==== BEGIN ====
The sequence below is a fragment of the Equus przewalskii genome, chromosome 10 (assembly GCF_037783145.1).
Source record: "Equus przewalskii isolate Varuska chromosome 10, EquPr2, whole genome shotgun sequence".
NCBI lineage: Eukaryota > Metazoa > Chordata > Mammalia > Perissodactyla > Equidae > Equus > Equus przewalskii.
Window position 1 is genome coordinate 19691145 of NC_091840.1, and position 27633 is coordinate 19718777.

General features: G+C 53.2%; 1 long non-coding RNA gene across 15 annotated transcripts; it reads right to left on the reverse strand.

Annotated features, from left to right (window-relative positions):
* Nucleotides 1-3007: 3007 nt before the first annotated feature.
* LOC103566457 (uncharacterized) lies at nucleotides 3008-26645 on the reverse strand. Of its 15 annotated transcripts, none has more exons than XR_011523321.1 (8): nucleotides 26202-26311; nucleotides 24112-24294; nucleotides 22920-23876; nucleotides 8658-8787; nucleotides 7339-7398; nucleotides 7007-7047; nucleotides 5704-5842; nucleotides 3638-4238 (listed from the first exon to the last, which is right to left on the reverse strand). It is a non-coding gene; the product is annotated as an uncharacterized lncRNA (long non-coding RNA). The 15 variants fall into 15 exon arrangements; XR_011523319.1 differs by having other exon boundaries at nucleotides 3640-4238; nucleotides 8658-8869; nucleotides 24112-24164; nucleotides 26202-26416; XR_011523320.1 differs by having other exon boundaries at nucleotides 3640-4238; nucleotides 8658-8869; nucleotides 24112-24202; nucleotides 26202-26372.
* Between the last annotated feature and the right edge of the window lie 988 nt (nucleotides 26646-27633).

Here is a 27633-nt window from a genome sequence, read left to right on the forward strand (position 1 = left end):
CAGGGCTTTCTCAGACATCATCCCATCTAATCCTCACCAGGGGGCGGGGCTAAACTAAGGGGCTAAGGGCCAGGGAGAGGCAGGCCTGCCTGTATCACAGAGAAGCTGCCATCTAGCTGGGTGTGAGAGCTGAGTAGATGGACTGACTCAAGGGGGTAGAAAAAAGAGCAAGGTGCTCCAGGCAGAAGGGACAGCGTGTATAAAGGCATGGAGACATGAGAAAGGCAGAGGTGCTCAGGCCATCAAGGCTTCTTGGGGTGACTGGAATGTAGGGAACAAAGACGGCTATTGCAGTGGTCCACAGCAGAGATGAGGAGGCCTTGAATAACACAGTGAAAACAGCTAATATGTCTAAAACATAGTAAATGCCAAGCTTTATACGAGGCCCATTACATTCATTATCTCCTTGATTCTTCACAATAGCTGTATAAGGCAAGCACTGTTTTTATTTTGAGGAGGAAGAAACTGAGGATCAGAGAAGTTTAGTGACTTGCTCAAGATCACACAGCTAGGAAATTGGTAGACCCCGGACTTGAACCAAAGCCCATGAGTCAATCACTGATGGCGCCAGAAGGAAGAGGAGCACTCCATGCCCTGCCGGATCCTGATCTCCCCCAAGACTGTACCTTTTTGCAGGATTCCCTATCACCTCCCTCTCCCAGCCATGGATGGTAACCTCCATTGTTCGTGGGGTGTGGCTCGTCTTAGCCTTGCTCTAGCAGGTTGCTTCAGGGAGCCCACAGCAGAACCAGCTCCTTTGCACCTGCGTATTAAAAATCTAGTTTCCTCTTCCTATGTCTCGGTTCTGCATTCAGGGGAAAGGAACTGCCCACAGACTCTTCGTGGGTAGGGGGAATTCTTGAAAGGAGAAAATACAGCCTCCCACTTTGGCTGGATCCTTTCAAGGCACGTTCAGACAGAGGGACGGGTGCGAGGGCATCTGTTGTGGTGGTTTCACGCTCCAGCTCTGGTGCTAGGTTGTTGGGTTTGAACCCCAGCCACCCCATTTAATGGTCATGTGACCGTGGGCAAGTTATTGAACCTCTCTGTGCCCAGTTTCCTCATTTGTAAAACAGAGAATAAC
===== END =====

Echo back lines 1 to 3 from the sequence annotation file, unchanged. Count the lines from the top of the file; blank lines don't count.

The sequence below is a fragment of the Equus przewalskii genome, chromosome 10 (assembly GCF_037783145.1).
Source record: "Equus przewalskii isolate Varuska chromosome 10, EquPr2, whole genome shotgun sequence".
NCBI lineage: Eukaryota > Metazoa > Chordata > Mammalia > Perissodactyla > Equidae > Equus > Equus przewalskii.